Craig said...

"Redbelt": "Mamet's Rocky" may have been the pitch to help get it made, but it's very much his own spin on a particular genre like all of his other works.

I agree with Kevin that the con is really pretty basic this time out; it just seems complicated while watching it because we bring a set of expectations to the film that Mamet has fun using against us, piling up coincidences that have nothing to do with anything.

And I agree with Steven that Mamet's misogyny could fill an entire graduate-level college course, though he may be getting better at writing women. Rebecca Pidgeon's character in "State and Main" is one of my favorite characters -- male or female -- in recent years. (Her con is inverted so that it helps the protagonist rather than harms him.) The Braga character in "Redbelt" is a wash but Mortmer's suggests a believable human being. It takes a while to realize she's not a femme fatale either.

I still enjoy "The Spanish Prisoner," particularly Campbell Scott's lead performance, which radiates a kind of resourceful decency. But Chiwetel Ejiofor brings more charisma than Mamet's had from anyone since Pacino. I felt Mamet was bringing something more this time too. The finale of "Redbelt" didn't work for me on a narrative level, but it did work on a personal level -- the sense that the filmmaker was revealing something about himself, or at least the kind of person that he admires and wants to be.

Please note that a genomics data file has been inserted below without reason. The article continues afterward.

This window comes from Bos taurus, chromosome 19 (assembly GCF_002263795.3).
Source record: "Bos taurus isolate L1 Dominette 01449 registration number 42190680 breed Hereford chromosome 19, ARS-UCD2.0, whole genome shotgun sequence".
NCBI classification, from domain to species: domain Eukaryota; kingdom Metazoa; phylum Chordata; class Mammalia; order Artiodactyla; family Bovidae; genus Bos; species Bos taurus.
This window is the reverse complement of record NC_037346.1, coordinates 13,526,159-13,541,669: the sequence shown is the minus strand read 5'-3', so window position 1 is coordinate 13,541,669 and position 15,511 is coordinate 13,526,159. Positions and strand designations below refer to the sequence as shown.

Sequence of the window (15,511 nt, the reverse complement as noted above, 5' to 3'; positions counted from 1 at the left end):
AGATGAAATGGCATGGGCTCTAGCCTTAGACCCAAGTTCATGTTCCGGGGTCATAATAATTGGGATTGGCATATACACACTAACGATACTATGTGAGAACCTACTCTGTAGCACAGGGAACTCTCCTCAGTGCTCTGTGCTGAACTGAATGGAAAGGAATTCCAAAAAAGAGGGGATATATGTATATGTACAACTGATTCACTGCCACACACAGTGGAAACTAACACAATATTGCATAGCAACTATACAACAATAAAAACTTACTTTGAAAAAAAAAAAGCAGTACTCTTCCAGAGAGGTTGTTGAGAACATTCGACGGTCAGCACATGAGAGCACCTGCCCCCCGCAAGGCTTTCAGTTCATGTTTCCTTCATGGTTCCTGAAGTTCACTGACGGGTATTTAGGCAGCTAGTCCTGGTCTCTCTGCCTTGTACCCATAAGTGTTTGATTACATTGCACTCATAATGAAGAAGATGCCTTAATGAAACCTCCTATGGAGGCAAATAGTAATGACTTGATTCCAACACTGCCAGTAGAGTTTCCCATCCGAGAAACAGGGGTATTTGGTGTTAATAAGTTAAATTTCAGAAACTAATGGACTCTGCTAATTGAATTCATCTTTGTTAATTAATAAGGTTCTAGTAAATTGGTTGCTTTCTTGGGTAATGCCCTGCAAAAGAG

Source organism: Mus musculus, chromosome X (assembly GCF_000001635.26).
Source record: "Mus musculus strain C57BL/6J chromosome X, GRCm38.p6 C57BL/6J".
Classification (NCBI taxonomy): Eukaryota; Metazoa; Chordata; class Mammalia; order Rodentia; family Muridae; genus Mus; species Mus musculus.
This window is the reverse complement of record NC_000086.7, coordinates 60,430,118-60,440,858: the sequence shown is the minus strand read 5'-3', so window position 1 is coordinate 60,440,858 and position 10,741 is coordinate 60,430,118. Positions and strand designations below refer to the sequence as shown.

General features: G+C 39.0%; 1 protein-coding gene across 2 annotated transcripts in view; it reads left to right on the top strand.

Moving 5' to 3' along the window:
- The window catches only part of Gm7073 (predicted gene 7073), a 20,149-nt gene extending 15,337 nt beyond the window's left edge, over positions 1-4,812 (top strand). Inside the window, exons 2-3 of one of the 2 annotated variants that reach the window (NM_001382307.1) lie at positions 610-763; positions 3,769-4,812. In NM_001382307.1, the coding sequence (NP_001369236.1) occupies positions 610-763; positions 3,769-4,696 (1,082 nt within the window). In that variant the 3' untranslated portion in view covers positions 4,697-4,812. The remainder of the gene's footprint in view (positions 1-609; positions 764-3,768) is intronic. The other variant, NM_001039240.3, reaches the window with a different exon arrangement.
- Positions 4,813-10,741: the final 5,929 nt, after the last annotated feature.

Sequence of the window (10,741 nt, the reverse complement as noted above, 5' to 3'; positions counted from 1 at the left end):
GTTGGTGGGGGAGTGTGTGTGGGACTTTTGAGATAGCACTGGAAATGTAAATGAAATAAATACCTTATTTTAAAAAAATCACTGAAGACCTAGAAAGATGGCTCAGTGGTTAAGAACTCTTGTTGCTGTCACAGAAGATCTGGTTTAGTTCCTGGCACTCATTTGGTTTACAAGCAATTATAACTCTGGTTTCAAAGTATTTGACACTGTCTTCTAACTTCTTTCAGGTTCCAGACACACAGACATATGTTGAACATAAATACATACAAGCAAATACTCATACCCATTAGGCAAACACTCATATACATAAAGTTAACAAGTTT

Craig said...

Adam, I went about it roundaboutly, but let me thank you directly (along with everyone else) for your comments. I've read your contributions to Tony's De Palmathon and enjoy your knowledge and enthusiasm.

Kevin: let us know what you think about "Youth Without Youth." It's definitely different.

Fox said...

Totally agree with you on Redbelt here, Craig. I know it was pretty well received, but I still see it as an underrated film.

I can only guess that the balance of professionalsim and machismo that Ejiofor gives off is something that Mamet feels about himself and deals with in his life. I enjoyed the way it came out through the Ejiofor's character.

Also, I'm pretty sure Mamet is a blackbelt himself. He's already an intimidating person to me, but knowing he can tear my head off makes him even more so.

Craig said...

Thanks, Fox. We were bound to concur sooner or later. Personally, I don't find Mamet terrifying in the least, but if he looks to Chiwetel Ejiofor as a source of inspiration then the guy must have some finer qualities.